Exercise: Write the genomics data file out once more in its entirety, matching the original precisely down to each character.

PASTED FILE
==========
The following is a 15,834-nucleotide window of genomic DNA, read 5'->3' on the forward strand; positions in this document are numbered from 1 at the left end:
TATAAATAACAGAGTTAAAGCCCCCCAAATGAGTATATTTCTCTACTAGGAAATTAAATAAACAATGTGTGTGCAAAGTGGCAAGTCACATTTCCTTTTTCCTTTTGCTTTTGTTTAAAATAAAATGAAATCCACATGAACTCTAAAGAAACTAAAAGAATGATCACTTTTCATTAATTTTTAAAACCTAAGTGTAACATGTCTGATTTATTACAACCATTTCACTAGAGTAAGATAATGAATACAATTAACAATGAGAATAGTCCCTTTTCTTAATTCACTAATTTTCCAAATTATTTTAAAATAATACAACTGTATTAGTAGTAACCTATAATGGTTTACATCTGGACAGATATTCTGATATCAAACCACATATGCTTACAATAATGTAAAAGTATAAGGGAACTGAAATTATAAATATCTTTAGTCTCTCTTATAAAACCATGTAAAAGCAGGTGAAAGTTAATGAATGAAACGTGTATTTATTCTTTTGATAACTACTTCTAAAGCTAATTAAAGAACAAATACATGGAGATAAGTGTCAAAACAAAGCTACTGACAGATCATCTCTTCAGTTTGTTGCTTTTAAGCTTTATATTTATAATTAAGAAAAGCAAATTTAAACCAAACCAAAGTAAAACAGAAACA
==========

The following is a 15,834-nucleotide window of genomic DNA, read 5'->3' on the forward strand; positions in this document are numbered from 1 at the left end:
TATAAATAACAGAGTTAAAGCCCCCCAAATGAGTATATTTCTCTACTAGGAAATTAAATAAACAATGTGTGTGCAAAGTGGCAAGTCACATTTCCTTTTTCCTTTTGCTTTTGTTTAAAATAAAATGAAATCCACATGAACTCTAAAGAAACTAAAAGAATGATCACTTTTCATTAATTTTTAAAACCTAAGTGTAACATGTCTGATTTATTACAACCATTTCACTAGAGTAAGATAATGAATACAATTAACAATGAGAATAGTCCCTTTTCTTAATTCACTAATTTTCCAAATTATTTTAAAATAATACAACTGTATTAGTAGTAACCTATAATGGTTTACATCTGGACAGATATTCTGATATCAAACCACATATGCTTACAATAATGTAAAAGTATAAGGGAACTGAAATTATAAATATCTTTAGTCTCTCTTATAAAACCATGTAAAAGCAGGTGAAAGTTAATGAATGAAACGTGTATTTATTCTTTTGATAACTACTTCTAAAGCTAATTAAAGAACAAATACATGGAGATAAGTGTCAAAACAAAGCTACTGACAGATCATCTCTTCAGTTTGTTGCTTTTAAGCTTTATATTTATAATTAAGAAAAGCAAATTTAAACCAAACCAAAGTAAAACAGAAACA